A chance chat created Egoli Squash and impacted the lives of 5 000
In fact, the love was passed on right at the beginning to Dikana Mthombeni, who this year went to the Maccabi Games as the South African squash coach.
The original idea was devised primarily by squash enthusiast Glenn Lazarus, in chatting to his squash opponent, Lawrence Dlamini. They discussed the idea of holding some sort of squash clinic in Soweto, where they would try and create interest in the sport. About six years ago, they then found a facility and put it together.
“We had a good response but, at the time, we looked at the event as a once-off,” he said. “But as time went on we were asked when we would hold another squash day,” Lazarus said.
Lazarus had been a committed player for many years and was chairman of Wits Squash Club. His love grew from his childhood. “We had friends who had a court at their house and that is how I started playing. It was a game I enjoyed and it was also a sport you can play whether the sun is out or when it’s pouring with rain.”
He continued his involvement in administration with Central Gauteng and Squash SA, but he felt the development of the sport had stagnated. This was his way of reigniting the flame.
“With the success of our first event, Lawrence and I decided to expand the concept. I was challenged by Central Gauteng as to whether we could make a success of the programme.”
And so Egoli Squash was born.
Lazarus got together a group of squash players who went into townships and inner-city areas to find courts they could use. The goal of the programme is to engage kids from previously disadvantaged communities in an experience that incorporates squash, fitness, tutoring, community service and mentoring, in order to change children’s lives for the better.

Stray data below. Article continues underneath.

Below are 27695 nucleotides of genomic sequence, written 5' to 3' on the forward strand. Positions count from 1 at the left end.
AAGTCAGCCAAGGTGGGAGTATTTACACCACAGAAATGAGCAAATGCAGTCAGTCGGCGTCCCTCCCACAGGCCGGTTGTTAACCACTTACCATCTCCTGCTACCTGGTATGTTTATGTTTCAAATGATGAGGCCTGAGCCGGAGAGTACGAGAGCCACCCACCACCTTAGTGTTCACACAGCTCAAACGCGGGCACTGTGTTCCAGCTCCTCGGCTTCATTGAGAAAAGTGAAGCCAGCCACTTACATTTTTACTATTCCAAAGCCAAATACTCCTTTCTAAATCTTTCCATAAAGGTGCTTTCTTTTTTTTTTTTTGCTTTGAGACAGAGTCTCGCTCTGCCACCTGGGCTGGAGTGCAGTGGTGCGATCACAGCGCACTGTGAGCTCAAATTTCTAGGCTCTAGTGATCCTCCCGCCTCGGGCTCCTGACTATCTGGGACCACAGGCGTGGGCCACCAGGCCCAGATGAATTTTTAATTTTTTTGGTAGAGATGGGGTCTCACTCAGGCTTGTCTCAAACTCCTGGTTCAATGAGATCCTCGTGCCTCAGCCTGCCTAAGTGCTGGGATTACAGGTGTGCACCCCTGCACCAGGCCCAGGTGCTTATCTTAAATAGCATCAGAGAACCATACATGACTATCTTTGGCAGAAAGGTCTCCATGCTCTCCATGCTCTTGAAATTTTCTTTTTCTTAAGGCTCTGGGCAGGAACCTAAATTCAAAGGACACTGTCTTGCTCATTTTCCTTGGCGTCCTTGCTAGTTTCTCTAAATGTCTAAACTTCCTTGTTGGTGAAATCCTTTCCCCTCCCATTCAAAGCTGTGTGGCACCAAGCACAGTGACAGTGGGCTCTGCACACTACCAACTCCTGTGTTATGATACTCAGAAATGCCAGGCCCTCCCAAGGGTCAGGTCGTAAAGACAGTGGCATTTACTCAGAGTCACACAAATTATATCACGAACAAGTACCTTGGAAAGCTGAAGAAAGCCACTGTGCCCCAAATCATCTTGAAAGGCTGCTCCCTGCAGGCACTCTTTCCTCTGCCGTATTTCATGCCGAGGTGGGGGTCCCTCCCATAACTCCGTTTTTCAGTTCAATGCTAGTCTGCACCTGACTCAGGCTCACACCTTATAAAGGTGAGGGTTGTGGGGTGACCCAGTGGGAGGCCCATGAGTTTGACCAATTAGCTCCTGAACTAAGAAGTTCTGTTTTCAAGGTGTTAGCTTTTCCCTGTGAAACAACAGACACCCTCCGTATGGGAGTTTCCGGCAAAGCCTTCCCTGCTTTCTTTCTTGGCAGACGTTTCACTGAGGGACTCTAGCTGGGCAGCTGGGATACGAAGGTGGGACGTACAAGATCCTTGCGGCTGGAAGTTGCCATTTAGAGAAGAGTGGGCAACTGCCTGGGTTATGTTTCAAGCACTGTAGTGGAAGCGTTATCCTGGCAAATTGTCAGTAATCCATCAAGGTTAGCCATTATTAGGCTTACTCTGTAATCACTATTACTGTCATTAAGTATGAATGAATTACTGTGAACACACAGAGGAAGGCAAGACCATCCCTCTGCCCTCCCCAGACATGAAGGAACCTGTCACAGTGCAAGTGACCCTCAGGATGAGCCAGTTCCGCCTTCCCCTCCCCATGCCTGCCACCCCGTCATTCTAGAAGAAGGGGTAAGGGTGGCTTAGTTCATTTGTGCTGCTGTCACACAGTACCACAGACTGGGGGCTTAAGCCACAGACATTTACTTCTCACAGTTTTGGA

Egoli Squash is now a registered public benefit outreach programme of Central Gauteng Squash, which uses the sport to combat poverty and crime for disadvantaged youth aged eight to 18, from the communities of Alexandra, Soweto and the Johannesburg inner city.
“We soon realised we were changing lives. A couple of the youngsters have become top players. We have been able to get them off the streets away from the gangs and so-called friends with whom they sniff glue.”
As the programme progressed and a number of these players started to improve and compete at a higher level, Lazarus realised they needed to look beyond sport. “We attempt to teach the youngsters to approach a match in a professional way. We don’t want them to play competitions with hand-me-downs and outdated equipment and clothing.
“We want them to look professional when they come on court. The problem is that their parents don’t always have the time or means to help in that regard. The family is just worrying about how to put food on the table for their children, not how the kid prepares for a squash match.
“As a result, there was clearly a need to look beyond the sport of squash, although it is still at the centre of the programme, and we have also introduced other lifestyle concepts. For example, we have an entrepreneurial programme in which we set up six women to sew. We gave them orders to make various items such as dolls and the idea is to get them to make a living.”
Leading squash players like Craig van der Wath, presently one of the best in the world, supports the programme. Last year Van der Wath became the first player to win six career titles at the World Masters. Van der Wath, who runs the Parkview Squash Club in Johannesburg, regularly coaches some of the Egoli Squash youngsters.
Current world No 16, South African Stephen Coppinger, is another regular Egoli Squash coaches, when he is in the country.
The programme has received amazing accolades. Last year it won the SA Sports Award as the Recreation Programme of the Year and Egoli Squash is now a member of the international Laureus Sport For Good Foundation.
“We have been invited to go to Mauritius to attend their Ambassadors’ Programme,” said Lazarus.
But undoubtedly one of their biggest success stories is Mthombeni, who is now an integral part of their coaching programme. He has been the programme’s squash coach for a few years and has been pioneering the way to deal with hundreds of kids who attend training session while having only two courts to play on.
While most coaches deal with a few kids at a time or a group, Mthombeni deals with 30 to 40 on a court at a time while running fitness and other session both on the court and outside. Hiw work with Egoli Squash led to his being selected as the coach for Maccabi.